“This here’s startin’ to look like a damn driveway,” he grumbled.  “Keep y’all’s eyes peeled.”

It wasn’t long after that we saw a flickering red light through the trees—a bonfire.  We rolled down all the windows and listened; sure enough, we could hear voices.  Truth be told, we could hear what sounded like a whole congregation being led in song:

“Would you be free from the burden of sin?

There’s power in the blood, power in the blood

Would you o’er evil a victory win?

There’s wonderful power in the blood!


“There is power, power, wonder-working power

In the blood, in the blood

There is power, power, wonder-working power

In the precious blood of the Lamb!”

And so on and so forth.

Erwin spun the jeep around.  Before we were back in sight of the little bridge, we saw the same sort of flickering light, and smelled smoke.  Erwin set his .45 in his lap, shrugged, and drove on for want of anything better to do.

The firelight died away before we got to it, and when we did, we saw that the bridge was gone.  There was a strong odor of smoke in the air—the foul, coppery smell of pressure-treated wood smoke—and a few smoldering embers on either side of the crick.

“Fuck,” Erwin muttered as he put the jeep in reverse, “fuck fuckity fuck.”

“What’s your plan, sugar?” Mary asked.

“Fuck fuck fuckity fuck fuck,” Erwin explained, his temples pulsing.

He drove the jeep off of the road, into the woods, and managed to find a tall thicket of laurel to hide behind.  He stopped, stretched, and said, “Well, folks, I’m slap plumb out of ideas.  We cain’t go the one way, and we cain’t go t’other’n, and I ain’t about to drive through no woods in the dark.  Unless anybody’s got a better idea, I vote we hole up and wait for mornin’.”

“What happens in the morning?” Linda wanted to know.

“Same as every mornin’; sun comes up.  I got four spare tires and a Warn winch, and this here looks like it’s mostly old-growth timber; I can drive through it if’n I got light to see by.”

Linda shrugged, and so did Mary, and so did I.  Ideas seemed to be at a premium.

After the consensus had been reached, Erwin got us all out of the jeep, opened the back, and rooted around by starlight.  He came up with four rifles:  Two M4s, an AR-15, and—oh sweet Motherland—a Mosin-Nagant.  The nugget was Erwin’s (of course it was), I got the AR.  He said, “Alright, listen.  Keep yer weapons close by, keep ‘em locked n’ loaded, but don’t shoot nuthin’ if you ain’t got to; right now, whatever’s out there don’t know where we’s at, and I wanna keep it thataway.  If it does come to a firefight, them battle rifles is highly illegal, so we’ll have the drop on ‘em.  But I say again:  They don’t know where we’re at.  Keep it that way.”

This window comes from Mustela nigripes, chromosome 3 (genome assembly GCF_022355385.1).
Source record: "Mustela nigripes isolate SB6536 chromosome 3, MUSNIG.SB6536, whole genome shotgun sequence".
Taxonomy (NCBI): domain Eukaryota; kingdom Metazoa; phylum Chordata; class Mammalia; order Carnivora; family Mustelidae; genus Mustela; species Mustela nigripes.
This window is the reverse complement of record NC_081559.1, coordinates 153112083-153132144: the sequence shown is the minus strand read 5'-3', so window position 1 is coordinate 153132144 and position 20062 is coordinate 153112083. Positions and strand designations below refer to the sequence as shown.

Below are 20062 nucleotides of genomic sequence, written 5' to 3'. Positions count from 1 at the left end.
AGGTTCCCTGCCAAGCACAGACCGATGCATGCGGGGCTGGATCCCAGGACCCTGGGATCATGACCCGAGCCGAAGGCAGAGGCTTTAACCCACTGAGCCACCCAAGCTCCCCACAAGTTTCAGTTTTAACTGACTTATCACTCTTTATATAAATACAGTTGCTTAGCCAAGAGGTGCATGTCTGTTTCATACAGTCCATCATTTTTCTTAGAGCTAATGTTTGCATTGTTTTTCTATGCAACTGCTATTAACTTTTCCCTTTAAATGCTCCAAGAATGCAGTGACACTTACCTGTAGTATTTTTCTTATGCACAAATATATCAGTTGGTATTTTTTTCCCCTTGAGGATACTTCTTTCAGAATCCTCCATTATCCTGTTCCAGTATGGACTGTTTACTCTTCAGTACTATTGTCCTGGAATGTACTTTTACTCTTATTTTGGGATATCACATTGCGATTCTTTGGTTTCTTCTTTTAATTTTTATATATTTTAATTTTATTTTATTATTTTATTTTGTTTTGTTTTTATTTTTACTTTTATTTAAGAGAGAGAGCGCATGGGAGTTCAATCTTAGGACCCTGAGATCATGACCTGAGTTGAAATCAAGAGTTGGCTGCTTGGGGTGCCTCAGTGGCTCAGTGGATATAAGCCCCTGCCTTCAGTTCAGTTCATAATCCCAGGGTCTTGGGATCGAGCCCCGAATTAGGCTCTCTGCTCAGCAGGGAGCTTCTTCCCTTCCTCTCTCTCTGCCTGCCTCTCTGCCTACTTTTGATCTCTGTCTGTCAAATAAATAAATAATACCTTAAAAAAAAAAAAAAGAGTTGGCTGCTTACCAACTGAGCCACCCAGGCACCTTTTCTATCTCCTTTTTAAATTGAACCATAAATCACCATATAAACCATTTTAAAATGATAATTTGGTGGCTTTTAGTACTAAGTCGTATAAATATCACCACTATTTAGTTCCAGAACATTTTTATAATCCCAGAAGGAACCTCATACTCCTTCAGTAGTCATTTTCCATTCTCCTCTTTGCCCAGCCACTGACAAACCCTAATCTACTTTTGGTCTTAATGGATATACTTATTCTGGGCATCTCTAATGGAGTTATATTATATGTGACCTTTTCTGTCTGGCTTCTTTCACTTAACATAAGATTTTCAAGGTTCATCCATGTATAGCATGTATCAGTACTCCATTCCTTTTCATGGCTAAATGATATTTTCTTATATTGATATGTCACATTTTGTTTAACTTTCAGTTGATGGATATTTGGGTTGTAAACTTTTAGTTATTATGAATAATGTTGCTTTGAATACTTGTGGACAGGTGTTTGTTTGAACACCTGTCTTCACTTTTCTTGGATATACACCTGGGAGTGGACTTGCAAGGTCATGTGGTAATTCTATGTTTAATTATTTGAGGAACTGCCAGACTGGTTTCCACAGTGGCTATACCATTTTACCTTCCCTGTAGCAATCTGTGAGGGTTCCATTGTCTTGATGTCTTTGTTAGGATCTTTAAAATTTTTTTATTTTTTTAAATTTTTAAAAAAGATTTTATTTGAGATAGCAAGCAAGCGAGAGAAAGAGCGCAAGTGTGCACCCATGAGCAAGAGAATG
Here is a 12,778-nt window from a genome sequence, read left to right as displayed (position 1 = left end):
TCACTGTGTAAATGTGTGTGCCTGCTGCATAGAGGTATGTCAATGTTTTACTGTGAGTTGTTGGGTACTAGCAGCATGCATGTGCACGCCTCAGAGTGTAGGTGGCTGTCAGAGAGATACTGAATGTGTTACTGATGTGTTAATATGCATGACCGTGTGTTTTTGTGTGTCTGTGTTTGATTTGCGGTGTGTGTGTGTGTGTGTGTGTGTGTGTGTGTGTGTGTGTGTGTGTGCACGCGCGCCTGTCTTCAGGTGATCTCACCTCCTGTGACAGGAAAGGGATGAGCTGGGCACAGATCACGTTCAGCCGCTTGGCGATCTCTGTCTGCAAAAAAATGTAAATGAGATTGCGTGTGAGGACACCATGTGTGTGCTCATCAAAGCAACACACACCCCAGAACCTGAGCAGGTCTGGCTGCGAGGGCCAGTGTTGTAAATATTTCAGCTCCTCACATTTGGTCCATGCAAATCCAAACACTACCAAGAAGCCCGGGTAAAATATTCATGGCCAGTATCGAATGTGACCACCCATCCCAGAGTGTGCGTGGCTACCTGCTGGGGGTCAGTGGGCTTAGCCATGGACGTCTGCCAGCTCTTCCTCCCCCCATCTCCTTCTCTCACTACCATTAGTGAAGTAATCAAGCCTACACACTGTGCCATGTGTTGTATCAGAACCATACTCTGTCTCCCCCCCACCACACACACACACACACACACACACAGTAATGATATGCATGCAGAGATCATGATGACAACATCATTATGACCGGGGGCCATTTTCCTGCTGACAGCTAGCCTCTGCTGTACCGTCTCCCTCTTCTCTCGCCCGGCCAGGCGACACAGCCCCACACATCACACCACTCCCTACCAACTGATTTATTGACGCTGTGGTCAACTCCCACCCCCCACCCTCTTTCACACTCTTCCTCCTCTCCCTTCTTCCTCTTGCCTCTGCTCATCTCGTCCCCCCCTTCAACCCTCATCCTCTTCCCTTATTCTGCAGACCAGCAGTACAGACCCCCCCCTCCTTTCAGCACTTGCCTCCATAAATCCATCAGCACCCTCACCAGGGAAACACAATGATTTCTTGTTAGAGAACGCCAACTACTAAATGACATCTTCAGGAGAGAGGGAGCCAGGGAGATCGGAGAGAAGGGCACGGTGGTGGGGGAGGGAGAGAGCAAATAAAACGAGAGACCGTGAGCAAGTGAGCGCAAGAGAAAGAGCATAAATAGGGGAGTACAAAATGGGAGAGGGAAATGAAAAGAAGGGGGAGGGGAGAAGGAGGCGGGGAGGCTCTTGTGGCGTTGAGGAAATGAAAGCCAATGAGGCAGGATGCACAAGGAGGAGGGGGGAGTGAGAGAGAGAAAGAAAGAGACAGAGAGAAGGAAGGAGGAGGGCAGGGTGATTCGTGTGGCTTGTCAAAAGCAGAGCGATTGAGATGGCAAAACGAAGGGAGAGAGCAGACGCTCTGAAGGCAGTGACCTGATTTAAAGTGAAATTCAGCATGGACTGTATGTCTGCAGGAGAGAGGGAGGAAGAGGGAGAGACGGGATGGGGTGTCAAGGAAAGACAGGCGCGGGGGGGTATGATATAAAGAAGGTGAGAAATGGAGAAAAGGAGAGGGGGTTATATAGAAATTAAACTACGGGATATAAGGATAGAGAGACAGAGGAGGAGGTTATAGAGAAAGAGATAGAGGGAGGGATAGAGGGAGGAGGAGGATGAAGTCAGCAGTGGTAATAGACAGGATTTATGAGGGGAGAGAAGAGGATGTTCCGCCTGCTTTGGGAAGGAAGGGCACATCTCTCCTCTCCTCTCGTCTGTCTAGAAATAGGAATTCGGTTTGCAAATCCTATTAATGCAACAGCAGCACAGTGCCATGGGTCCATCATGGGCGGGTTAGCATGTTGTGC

We huddled together, sitting on the ground behind the jeep.  Nobody spoke for a while.  Erwin started shaking, and I noticed there were tears welling around his eyes.

“Dude,” I said, “are you alright?”

He nodded.  “Don’t worry ‘bout me, I’m just freakin’ out a little bit.  I did kill a man, y’know.”

That threw us.  In all the excitement, it hadn’t registered that we’d all watched my cousin shoot a man and leave him to bleed out in the middle of the road.  I started hyperventilating, and I heard Linda whimper.

“Whatever y’all’s feelin’,” Erwin said, “it’s totally normal.  If’n anybody needs to freak out, this here’d be the time to do it; just try not to go makin’ too much noise.”

We tried not to.  There were noises—whimpering, heavy breathing, Erwin’s quiet sobbing—but nobody had much else to say.  That is, until Erwin lifted his head and asked, “Hey, y’all believe in ghosts?”

Linda and I shrugged; we do, but that’s a whole other story in itself.  Mary looked at him and asked, “Sugar, are you sure you want to talk about that?”

He nodded.  “I’ve had that same bad feelin’ ever since we got lost.  I know what that feelin’ means, and they got a right to know.”

In the middle of the woods, in the middle of the night, a million miles from home, with the Midnight Revival Choir giving us a capella accompaniment in the form of “That Old Rugged Cross,” Erwin told us his story.